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“I feel like we’re being invaded, like it’s 1965 all over again”

Feb 2, 2012, 5:24 PM EST

dominican republic flag-thumb-175x116-6120

Those are the words of Astin Jacobo, a buscon from the Dominican Republic. He, and many like him, are not at all pleased about what appears to be inevitable: Major League Baseball expanding the draft to the D.R..

Or maybe it is, um, evitable. As this story from The Economist suggests, there are some who are thinking about their options if MLB decides to go that route:

Many buscones talk of a strike. But they have not formed a union. Even if they do, they could not stop their players from opting to sign with MLB teams.

That leaves the government. Felipe Payano, the sports minister, has already written a letter to Bud Selig, MLB’s commissioner, expressing his opposition to a draft. He says his office is investigating whether it might violate the DR’s free-trade agreement with America. Another option would be to sue MLB for collusion under Dominican antitrust law.

Sounds like a pipe dream, but it does suggest the general dissatisfaction of many at how Major League Baseball seems intent on taking away the right of Dominican players to sell their services to the highest bidder.  Or, as Jacobo puts it in greater detail:

“I feel like we’re being invaded, like it’s 1965 all over again. We’re only number one in one thing, and that’s baseball. We can’t give that away.”

They won’t necessarily be giving it all away.  But they’ll definitely be selling it a much lower price if the draft comes.

  1. pitolove124 - Feb 2, 2012 at 5:47 PM

    The Draft killed Puerto Rican baseball. It’ll do the same in DR.

  2. yankeesfanlen - Feb 2, 2012 at 5:49 PM

    Great day here at HBT. We;ve come full cycle from TMZ-style reporting on Brian (leave him alone!) Cashman to socio-economic Western Hemisphere politics reported in The Economist. And Newt and Bobby, as well. Maybe a New Yorker short story tomorrow to be totally cosmopolitan.

  3. El Bravo - Feb 2, 2012 at 5:50 PM

    Wow, my two favorite reading spots on the web in one place! I missed that article so thanks for linking. How to fix the problem with this process? I have no f’ing clue…

  4. Travis Reitsma - Feb 2, 2012 at 5:58 PM

    Gotta keep those rich, yacht-ownin’, Chardonnay-sippin’, Mac buyin’ Dominican kids in check!

  5. paul621 - Feb 2, 2012 at 6:07 PM

    What the hell’s a buscon?

  6. mycrackie - Feb 2, 2012 at 6:08 PM

    They’ll leave when they see some real cash.

  7. papichulo55 - Feb 2, 2012 at 6:42 PM

    buscar(v, to find, to search)

    Baseball Pimping is a respectable job in the DR. Local ex-players, many having experience with American MLB, majors and minors. Profiteering at all levels. Selling gloves, cleats, PEDs.. Will buy Mami a cold beer, Una Fria, if she is cute!.. jajaja

  8. rambodiaz - Feb 2, 2012 at 8:39 PM

    “I feel like we’re being invaded, like it’s 1965 all over again.”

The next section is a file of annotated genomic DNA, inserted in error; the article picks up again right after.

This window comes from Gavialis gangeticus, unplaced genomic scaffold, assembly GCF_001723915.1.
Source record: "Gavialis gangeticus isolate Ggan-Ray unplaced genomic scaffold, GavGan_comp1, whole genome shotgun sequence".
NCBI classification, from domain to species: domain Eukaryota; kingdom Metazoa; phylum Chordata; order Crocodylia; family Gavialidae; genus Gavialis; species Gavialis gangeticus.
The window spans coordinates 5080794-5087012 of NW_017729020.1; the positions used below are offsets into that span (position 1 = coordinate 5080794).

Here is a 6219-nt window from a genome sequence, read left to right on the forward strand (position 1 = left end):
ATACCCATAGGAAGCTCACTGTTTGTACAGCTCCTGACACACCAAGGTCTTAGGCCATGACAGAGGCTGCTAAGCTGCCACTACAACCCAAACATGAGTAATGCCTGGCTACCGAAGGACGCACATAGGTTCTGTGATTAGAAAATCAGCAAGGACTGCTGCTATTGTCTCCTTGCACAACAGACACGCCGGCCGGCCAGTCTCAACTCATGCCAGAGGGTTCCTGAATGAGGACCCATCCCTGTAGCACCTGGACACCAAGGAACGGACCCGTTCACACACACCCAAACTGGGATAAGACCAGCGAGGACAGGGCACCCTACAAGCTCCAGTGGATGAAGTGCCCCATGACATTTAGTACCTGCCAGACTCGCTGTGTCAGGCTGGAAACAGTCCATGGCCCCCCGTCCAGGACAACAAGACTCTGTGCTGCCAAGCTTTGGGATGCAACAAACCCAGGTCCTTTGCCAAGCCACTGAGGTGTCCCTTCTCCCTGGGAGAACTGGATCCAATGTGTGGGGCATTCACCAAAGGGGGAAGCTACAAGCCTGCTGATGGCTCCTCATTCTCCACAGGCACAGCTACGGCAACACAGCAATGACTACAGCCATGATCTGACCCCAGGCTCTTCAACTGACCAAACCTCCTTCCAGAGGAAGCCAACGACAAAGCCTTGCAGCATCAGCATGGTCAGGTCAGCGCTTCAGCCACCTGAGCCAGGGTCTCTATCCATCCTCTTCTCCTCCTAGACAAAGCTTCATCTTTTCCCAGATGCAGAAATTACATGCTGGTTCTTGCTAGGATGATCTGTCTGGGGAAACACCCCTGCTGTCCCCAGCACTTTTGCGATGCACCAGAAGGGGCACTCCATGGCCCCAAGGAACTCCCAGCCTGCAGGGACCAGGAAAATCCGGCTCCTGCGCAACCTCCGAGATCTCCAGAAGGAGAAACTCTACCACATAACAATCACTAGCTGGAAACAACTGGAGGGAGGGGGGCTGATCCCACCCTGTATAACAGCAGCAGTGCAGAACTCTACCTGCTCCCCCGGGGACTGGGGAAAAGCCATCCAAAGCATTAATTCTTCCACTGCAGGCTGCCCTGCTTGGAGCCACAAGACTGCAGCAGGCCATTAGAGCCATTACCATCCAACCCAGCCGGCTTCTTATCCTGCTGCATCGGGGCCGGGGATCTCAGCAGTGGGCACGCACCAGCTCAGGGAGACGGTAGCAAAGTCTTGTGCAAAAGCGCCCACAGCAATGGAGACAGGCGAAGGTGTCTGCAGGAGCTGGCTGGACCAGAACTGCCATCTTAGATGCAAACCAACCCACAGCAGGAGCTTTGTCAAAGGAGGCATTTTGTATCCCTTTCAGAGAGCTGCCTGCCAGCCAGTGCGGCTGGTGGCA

Me too. I just listened to Rubber Soul.

  9. brewcrewfan54 - Feb 2, 2012 at 8:42 PM

    The draft wont be what ruined baseball in the Dominican republic. What will have ruined it for them will be all the players using someone elses name and age. That’s their own fault.

  10. papichulo55 - Feb 2, 2012 at 10:02 PM

    IMHO, MLB interaction will be a godsend. PED use is rampant. I witnessed a young mothersOwn a home in San Pedro De Macoris. Home to many baseball players, Google it.

    IMHO, direct contact by MLB will be a godsend. PED use is rampant! I witnessed a young mothers promise that she would personally administer a needle to her sons ass if it would help getting signed! Long term effects of PED use is small compared to being poor in the DR.

    Increased MLB presence would, IMHO, improve Dominican baseball players chances of succeeding in the US. Inform the families as early as possible of the rules. Otherwise, the by-any-means-necessary attitude will continue to prevail. Long term effects of PED use is small compared to being poor in the DR.

    Increased MLB presence would, IMHO, improve Dominican baseball players chances of succeeding in the US. Inform the families as early as possible of the rules. Otherwise, the by-any-means-necessary attitude will continue to prevail.

  11. papichulo55 - Feb 2, 2012 at 10:03 PM

    sorry for the cut and paste problems!

  12. gabrielthursday - Feb 3, 2012 at 2:21 AM

    Another option would be to sue MLB for collusion under Dominican antitrust law.

    This seems to me the most plausible option for preventing the draft going international. MLB has an anti-trust exemption in the US, but there’s no reason for the DR or Venezuela to extend the same courtesy when it negatively impacts their citizens. Anti-collusion principles could also form the foundation for legislation- the government could pursue litigation concurrently as they by statute prevent teams signing Dominican players through the draft.

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